I find it tough to believe that many developers do not use any Logging library in their applications. For a Web Applications, Error Logging is one of the key attributes to help troubleshoot application bugs. In many cases, developers don’t have direct access to his application after deployment. So, in order to assure the application’s quality, we must be aware of bugs in our application even after deployment.

There are many open-source libraries available for Error Logging. For .Net, most trusted & commonly used frameworks are NLog & Log4Net. Both frameworks make it simpler to send our application logs in different places like databases, files, log management systems & many other places. We can also Email our Critical logs. The awesome thing is that we can send the logs to a different place just by changing the config file.

By using Error Logging in an Application, we can categorize our logs at different levels. Here’s the list.


  • Info – Info Message, enabled in production mode
  • Warning – Warning Messages, temporary & recoverable problems.
  • Error – Error Messages, programming exceptions.
  • Trace – Very detailed Logs, usually enabled during the development phase.
  • Debug – Debugging information, less information than Traces.
  • Fatal – Serious Errors, failures that need immediate attention.

As I have discussed above, Error Logging Frameworks also facilitates us to send our application’s log to different destinations, we called them targets.


  • Files- We can log our messages into a file.
  • Databases – Important Logs can also be stored in a database. Usually, we store only those logs to a database which we need to display in our application.
  • Console – In Console Applications, best available target to display logs is console itself.
  • Email – In case of fatal errors which need attention we need to aware the team with the failure. so it’s always a good idea to email those logs.

Let’s have a quick look at available Logging frameworks for .Net Core. After deciding the better one, we’ll implement the winner logging framework in our Application. So in case, you missed the Admin Panel tutorials,

here you can follow => Creating Admin Panel in Asp.net Core MVC – Step by Step Tutorial

Choosing a Framework

Here’s the result of a speed comparison of 5 most popular error logging framework for .Net & .Net Core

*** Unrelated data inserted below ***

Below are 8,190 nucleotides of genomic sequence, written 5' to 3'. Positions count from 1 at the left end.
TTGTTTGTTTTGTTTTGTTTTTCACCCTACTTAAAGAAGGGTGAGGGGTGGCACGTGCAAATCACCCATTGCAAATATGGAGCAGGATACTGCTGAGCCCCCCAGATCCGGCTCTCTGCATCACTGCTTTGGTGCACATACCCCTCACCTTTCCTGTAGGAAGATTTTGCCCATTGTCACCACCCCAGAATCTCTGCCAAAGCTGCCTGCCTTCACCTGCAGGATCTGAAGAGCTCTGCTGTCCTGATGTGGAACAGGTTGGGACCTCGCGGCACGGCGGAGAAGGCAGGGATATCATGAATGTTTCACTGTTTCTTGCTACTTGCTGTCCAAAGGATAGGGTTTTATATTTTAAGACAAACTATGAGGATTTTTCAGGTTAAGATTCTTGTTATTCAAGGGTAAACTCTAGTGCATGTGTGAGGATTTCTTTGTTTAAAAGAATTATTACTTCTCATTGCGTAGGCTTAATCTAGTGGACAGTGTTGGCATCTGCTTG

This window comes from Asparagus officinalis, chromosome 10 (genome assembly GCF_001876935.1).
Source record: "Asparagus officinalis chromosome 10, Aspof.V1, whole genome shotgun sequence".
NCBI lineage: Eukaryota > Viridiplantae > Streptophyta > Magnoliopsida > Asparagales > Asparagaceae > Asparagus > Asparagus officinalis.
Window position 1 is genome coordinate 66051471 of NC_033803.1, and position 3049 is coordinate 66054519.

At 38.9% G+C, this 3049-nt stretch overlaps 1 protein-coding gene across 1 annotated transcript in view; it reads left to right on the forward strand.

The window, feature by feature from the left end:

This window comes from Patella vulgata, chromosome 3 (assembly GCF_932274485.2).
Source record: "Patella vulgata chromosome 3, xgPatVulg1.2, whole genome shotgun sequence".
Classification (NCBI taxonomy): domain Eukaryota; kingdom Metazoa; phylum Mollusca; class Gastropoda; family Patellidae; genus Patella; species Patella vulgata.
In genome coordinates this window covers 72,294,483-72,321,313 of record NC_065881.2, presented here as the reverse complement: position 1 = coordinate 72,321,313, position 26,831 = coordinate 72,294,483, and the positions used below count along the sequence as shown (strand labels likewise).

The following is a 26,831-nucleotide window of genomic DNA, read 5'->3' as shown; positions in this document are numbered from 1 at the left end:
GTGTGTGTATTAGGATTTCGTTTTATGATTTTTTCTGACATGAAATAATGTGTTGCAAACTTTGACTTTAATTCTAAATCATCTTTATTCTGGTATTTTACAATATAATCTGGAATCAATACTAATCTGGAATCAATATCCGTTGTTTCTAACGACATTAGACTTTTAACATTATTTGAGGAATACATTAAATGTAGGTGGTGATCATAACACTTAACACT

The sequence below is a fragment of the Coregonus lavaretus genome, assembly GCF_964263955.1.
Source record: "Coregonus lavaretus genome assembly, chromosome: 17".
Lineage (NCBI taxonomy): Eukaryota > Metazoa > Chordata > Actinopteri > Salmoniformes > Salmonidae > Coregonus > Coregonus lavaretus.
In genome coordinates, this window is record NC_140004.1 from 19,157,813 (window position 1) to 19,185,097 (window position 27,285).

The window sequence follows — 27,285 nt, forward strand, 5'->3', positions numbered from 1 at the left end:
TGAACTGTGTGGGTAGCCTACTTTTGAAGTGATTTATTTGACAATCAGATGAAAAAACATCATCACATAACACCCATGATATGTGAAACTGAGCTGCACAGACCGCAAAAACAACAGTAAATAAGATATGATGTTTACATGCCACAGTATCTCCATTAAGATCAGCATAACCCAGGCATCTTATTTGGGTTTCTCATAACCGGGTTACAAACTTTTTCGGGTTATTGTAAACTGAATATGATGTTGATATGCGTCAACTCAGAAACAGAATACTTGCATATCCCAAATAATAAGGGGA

Logging Frameworks Comparison Result by Loggly and SolarWinds

Logging Libraries Comparison

So clearly, NLog is the winner here because it’s taking the minimum time to Log.

Without wasting our time let’s see how we can install, configure and use NLog in our Application.

Creating a Project

I’m going to use VS Code to create an empty web project.

Create an empty Web Application using this command

dotnet new web

after this add the Code below to your “Startup.cs” File to ready your Application.

using Microsoft.AspNetCore.Builder;
using Microsoft.AspNetCore.Hosting;
using Microsoft.Extensions.DependencyInjection;

public class Startup
    public void ConfigureServices(IServiceCollection services)

    public void Configure(IApplicationBuilder app, IHostingEnvironment env)
        if (env.IsDevelopment())

        app.UseMvc(routes =>
                name: "default",
                template: "{controller=Home}/{action=Index}/{id?}");

Now create a new Folder as “Controllers” at the root level of your Project & inside this folder create a controller class as “HomeController.cs”

Installing NLog

After creating the project, we need to add NLog Library.

NLog is available at Nuget. You can install it in the way you like it. I’m going to use the .Net CLI. So, here’s the command to install NLog

dotnet add package NLog


Now Add a configuration file at the root of your project with the name as “NLog.config” & paste this Code

<?xml version="1.0" encoding="utf-8" ?>
<nlog xmlns="http://www.nlog-project.org/schemas/NLog.xsd"

        <target name="logfile" xsi:type="File" fileName="Logs.txt" />
        <target name="logconsole" xsi:type="Console" />

        <logger name="*" minlevel="Info" writeTo="logconsole" />
        <logger name="*" minlevel="Debug" writeTo="logfile" />

There’s another way to configure NLog but I’ll recommend using XML configuration. In this case, you’ll be able to edit you Logging configuration even after publishing your application.

If you still don’t like configuring NLog using above way then you can do the same by programmatically.

Here’s the alternate way.

var config = new NLog.Config.LoggingConfiguration();

var logfile = new NLog.Targets.FileTarget("logfile") { FileName = "Logs.txt" };
var logconsole = new NLog.Targets.ConsoleTarget("logconsole");
config.AddRule(LogLevel.Info, LogLevel.Fatal, logconsole);
config.AddRule(LogLevel.Debug, LogLevel.Fatal, logfile);
NLog.LogManager.Configuration = config;

you can add this code to your “Program.cs” or “Startup.cs”.

Writing Logs

Now Add the code below in your “HomeController.cs” inside your Controllers Folder.

using Microsoft.AspNetCore.Mvc;
using NLog;

public class HomeController : Controller
    private static Logger logger = LogManager.GetCurrentClassLogger();

    public void Index()
        logger.Debug("Hello from Home Controller...");

Run your application & go to the Home Controller URL. e.g. http://localhost:*/Home

Now you’ll find your “Logs.txt” here => bin -> Debug -> netcoreapp

Here’s what I got in my “Logs.txt” File

2019-02-21 13:17:49.4574|DEBUG|NLogTutorials.HomeController|Hello from Home Controller...

Comment If you find any problem or have any Question.

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I'm passionate about learning new technologies as well as mentoring and helping others get started with their programming career. This blog is my way of giving back to the Community.

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